Adam Michaels and his brother Cage, both lion-shifters, not only run Pantheros & Co Carnival, they are the stars. Making a home for his crew of misfits and outcasts was Adam’s dream. Cage was his most desperate rescue, and after a profound loss, Adam worries that Cage’s grief will drive him toward a brutality he can’t come back from.
The last thing either lion-shifter expected was Madeline Granger. She might be the answer to Adam’s prayers, in more ways than one, if he can get Cage to look past his pain. But, can Adam and Cage see Madeline as more than a substitute Clary? And can Madeline rescue two kings drowning in their own sorrow?
The men from her dream. The one with the shorter hair was Cage, the other Adam. How was it possible? They were dream lovers, not flesh and blood. As they headed toward her with graceful strides, Maddie had to stop herself from swooning. “Cage and Adam,” she whispered.
“Damn it, miss. I told you to come back tomorrow,” a baritone voice boomed from behind her—the dwarf who’d tried to stop her before.
“It’s alright, Carl,” the pale-blond, Adam, said, waving the bad-tempered man out.
The dwarf snarled and mumbled a barely audible rant as he stormed out of the tent.
The bearded man, Cage, approached her first. Maddie quaked at the mere size of him. He had to stand at least six or seven inches over six feet tall, and his broad shoulders and wide chest cast a long shadow that covered Maddie in darkness. His face was a spectacular array of chiseled lines, a strong Roman nose, and a square jaw—just like in her dream. His eyes shined like mirrors when he tilted his head and caught the light from one of the kerosene lanterns. “Do we know you?” He thinned his wide, masculine lips.
“No,” Maddie squeaked out. She steeled her courage to speak again. “I… Shoot.”
Adam, just as tall, just as broad, but his face—more heart-shaped than square and his lips were narrow, but full—had an open curiosity. “You called us by our given names.”
Maddie gulped. “Maybe I read it on a program or something. You all were in my town a while back.”
“We don’t use our real names, girl,” Cage said. He pointed to a yellow sign near the tent entrance. “The Lion Kings” was spelled out in large, swooping red letters. Maddie could hear the growl reverberating in his every word.
Gooseflesh raised on her skin and she began to shake. In the dream, she’d thought of them as her lion kings… and they had called her Clary. A pet name? Some kind of endearment maybe?
She hadn’t seen them when they carnival had come to her town, or at least she didn’t think she’d forget two spectacularly gorgeous men if she saw them. But how else would she know they were called The Lion Kings? It still didn’t explain how she knew their names. She rubbed her arms trying to stop the tremors in her muscles.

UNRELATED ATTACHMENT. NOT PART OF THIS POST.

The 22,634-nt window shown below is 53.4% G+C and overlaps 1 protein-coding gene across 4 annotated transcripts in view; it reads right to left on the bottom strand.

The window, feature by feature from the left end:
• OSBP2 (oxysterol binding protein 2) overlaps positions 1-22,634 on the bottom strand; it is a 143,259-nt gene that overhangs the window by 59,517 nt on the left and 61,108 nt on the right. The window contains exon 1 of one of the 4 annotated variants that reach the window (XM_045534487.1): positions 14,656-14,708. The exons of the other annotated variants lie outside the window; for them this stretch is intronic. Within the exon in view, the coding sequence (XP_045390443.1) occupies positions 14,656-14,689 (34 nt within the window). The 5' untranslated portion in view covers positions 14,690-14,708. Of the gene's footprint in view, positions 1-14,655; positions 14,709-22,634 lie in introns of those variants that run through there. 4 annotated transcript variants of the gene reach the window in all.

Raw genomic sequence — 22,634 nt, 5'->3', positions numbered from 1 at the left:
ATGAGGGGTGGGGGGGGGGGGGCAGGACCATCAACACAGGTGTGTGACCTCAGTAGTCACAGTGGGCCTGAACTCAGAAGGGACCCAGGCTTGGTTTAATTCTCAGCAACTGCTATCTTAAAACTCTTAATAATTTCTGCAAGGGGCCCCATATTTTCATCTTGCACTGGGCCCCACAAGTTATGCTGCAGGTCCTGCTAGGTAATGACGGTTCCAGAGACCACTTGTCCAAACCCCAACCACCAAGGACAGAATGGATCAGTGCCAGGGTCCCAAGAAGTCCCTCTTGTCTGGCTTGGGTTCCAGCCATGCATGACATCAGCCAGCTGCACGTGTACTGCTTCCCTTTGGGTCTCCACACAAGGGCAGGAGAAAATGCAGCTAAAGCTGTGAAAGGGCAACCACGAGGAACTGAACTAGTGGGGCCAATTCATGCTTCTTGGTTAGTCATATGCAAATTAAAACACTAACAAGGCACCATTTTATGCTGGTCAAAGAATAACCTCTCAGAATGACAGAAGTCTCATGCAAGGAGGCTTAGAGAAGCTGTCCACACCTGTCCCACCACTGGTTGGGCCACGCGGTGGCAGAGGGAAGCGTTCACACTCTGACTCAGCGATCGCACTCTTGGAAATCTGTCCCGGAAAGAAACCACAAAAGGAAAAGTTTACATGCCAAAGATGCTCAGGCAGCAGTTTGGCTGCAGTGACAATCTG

“You’re scaring her, brother,” Adam admonished.
“It’s not you,” she said. Suddenly, both men were outlined by a halo of light, and Maddie’s tongue, fingers, and feet began to tingle. Her lungs constricted in her chest as if a large fist held her in its grasp. Her skin began to itch and burn and tighten until she thought it would split. Her legs wobbled. She dropped to her knees, still fighting whatever was taking her over. She could hear voices, too many to make out words. An insectile buzzing filled her head.
“What’s happening?” Cage reached out to steady her.
She had the sense that if they touched her she would be lost. If the man made contact with her skin, she would lose her battle—she would rip apart. “Don’t touch me!” Maddie shouted “Don’t,” she pleaded as the halo grew in size, engulfing the men in its hazy illumination. Adam put his hand on her shoulder while, simultaneously, Cage grabbed her elbow.
Maddie’s eyes rolled back until she plunged into darkness. I don’t have Cage and Adam’s night vision. While my abilities give me the gift of sight, it doesn’t extend to actual eyesight. The note had said to come on my own. It was a matter of life or death. Marlena and Darren’s shouts cut through the stillness of the evening when I pass by their trailer. Warmth creeps into my cheeks in a slow flush. They aren’t fighting…
“Girl,” Maddie heard as she felt someone shaking her by the shoulders. “Are you okay?”
Dazedly, she found her voice. “Marlena and Darren are at it again.”
“What?” Cage asked sharply. “They’re at what again? And how in the world do you know Marlena and Darren?”
Maddie blinked. “Who?”
“You just said their names.”
“No, I didn’t.” Maddie had a vague recollection—a form of deja vu. “Maybe. I don’t know.” She’d had waking dreams before, but nothing so immediate as this one. Not since Madame Divine. Her feet and legs felt boneless, and she gazed at the two men holding her—Cage’s almost orange-brown eyes, the color of a setting sun…Adam’s midnight blue eyes with a stripe of gold around the outer edge. Even though she was still a virgin, she remembered what it was like in her dream when Adam had entered her body, when Cage had latched on to her nipple. Her body seemed to shiver from the inside out.
Then everything went black.
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